ROCKLAND, Maine — City Councilors opted Monday night against holding a third referendum in November to seek voter approval for a new public works garage despite a plan that reduces the scope and costs.
Councilors agreed, however, to ask residents whether they wanted to borrow $586,000 for a new shed to shield salt and sand used by the city to keep roads passable in the winter.
Councilors gave preliminary approval to a bond referendum on Nov. 5 for the salt and sand shed but rejected sending a question about borrowing to build a new garage back out to voters.
Voters have twice said no to borrowing money for a combined garage and associated salt and sand shed. The most recent rejection came in November 2011 when residents voted 895-881 against borrowing $2.9 million.
This time the administration came in with the options that included asking voters to borrow up to $2.4 million for a 14,000-square-foot garage and a salt and sand shed to be built on city-owned property adjacent to the transfer station. The November 2011 referendum would have built an 18,000-square-foot garage. Other options was a garage only at $1.9 million or the shed only at $586,000.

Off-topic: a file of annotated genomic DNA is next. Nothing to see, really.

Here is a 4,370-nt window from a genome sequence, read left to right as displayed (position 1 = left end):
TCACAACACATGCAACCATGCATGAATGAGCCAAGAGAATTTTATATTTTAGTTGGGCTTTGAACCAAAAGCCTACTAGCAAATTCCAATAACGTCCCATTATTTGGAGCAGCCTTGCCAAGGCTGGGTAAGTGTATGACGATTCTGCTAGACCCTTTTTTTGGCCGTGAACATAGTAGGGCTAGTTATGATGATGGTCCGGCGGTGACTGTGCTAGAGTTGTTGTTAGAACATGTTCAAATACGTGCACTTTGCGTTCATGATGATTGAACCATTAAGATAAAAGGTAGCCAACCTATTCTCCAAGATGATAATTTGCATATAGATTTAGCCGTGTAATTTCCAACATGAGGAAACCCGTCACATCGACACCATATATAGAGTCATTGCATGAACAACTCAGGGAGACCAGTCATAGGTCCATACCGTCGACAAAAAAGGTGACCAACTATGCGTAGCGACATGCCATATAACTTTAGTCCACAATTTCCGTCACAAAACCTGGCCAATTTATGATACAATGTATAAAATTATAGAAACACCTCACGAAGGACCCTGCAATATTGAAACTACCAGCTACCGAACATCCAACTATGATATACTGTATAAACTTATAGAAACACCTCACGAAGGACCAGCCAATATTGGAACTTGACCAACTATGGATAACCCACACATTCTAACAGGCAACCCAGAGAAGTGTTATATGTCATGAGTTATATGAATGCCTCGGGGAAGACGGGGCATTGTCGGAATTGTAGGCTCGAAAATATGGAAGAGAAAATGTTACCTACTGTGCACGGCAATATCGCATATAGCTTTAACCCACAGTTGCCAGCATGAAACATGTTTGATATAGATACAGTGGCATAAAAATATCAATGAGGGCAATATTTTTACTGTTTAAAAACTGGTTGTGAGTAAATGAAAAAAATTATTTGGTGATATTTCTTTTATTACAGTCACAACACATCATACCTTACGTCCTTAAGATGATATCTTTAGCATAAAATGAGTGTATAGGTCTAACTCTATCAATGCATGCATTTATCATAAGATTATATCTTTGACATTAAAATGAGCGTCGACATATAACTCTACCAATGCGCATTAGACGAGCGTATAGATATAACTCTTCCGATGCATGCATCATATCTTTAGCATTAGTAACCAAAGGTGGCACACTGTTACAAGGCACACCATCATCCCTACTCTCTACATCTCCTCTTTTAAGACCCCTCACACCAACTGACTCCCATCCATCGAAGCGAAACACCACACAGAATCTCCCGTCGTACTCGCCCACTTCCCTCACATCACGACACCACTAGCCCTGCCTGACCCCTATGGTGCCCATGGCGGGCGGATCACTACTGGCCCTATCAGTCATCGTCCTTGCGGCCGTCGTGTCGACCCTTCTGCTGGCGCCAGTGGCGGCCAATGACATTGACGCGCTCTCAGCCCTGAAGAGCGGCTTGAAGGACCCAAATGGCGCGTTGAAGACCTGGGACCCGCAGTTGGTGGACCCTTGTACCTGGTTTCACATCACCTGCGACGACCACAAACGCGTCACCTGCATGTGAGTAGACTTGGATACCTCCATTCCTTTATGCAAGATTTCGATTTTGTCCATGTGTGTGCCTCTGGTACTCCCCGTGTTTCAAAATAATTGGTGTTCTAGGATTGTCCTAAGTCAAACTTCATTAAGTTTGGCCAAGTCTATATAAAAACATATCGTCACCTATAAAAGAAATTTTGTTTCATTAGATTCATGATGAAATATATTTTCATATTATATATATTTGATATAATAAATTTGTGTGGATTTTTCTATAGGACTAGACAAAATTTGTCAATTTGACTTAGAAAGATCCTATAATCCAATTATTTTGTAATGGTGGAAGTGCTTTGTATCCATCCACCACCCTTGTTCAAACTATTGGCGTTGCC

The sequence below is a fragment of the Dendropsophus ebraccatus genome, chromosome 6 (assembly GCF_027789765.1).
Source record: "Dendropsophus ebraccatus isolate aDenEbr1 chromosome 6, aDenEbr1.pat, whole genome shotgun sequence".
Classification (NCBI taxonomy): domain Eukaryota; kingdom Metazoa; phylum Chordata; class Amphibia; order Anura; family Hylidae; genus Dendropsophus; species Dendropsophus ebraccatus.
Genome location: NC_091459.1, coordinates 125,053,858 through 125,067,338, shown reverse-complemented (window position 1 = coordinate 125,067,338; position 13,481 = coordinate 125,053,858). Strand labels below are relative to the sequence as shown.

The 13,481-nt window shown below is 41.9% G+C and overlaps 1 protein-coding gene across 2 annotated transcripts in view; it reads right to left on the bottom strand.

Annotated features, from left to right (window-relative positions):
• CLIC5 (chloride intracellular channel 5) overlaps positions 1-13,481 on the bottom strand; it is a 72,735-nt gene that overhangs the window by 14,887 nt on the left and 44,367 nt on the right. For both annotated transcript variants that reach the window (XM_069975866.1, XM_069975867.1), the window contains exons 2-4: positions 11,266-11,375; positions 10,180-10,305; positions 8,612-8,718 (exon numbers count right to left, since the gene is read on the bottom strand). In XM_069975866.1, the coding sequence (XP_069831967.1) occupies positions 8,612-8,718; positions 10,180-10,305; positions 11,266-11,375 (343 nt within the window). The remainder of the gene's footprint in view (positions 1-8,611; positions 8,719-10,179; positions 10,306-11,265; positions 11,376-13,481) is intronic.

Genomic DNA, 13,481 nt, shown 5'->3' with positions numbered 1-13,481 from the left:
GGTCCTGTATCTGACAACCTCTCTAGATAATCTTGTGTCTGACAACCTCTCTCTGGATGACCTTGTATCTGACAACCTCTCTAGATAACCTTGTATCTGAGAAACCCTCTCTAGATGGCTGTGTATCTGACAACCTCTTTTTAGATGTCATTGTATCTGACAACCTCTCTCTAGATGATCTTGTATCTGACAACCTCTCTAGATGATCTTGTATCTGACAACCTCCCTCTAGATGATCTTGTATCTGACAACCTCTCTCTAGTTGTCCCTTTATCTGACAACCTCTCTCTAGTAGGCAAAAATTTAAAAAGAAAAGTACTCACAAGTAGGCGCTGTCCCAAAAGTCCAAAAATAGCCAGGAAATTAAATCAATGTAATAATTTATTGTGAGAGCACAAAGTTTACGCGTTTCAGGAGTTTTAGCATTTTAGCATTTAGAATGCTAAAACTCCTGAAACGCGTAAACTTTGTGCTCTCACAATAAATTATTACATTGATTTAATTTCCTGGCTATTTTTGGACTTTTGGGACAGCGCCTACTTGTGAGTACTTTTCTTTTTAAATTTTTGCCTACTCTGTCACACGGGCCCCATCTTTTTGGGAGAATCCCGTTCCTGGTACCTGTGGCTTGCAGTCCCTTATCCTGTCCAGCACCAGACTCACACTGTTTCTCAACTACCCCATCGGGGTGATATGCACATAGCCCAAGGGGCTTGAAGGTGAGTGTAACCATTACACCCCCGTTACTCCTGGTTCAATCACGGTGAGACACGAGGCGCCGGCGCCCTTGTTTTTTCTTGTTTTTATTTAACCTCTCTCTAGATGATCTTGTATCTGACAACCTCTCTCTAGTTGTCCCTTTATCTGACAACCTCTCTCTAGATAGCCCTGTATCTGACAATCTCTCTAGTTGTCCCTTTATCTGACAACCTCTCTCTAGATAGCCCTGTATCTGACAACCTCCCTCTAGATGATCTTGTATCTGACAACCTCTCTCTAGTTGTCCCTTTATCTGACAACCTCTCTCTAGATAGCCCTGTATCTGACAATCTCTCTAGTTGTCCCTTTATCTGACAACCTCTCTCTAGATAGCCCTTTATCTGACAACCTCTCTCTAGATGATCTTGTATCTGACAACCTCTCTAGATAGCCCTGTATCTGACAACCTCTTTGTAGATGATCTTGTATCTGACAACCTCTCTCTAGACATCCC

City Councilor Elizabeth Dickerson said the shed was the top priority because the city is losing salt and sand due to runoff in wet weather. That runoff is going into a brook that eventually feeds in the Weskeag marsh, she said.
There are still questions on operating costs for the garage, Mayor Will Clayton said Tuesday morning, causing councilors to want to hold off on that more expensive of the two items.
The administration had pointed out that the city would realize a savings in doing both projects at once rather than separately.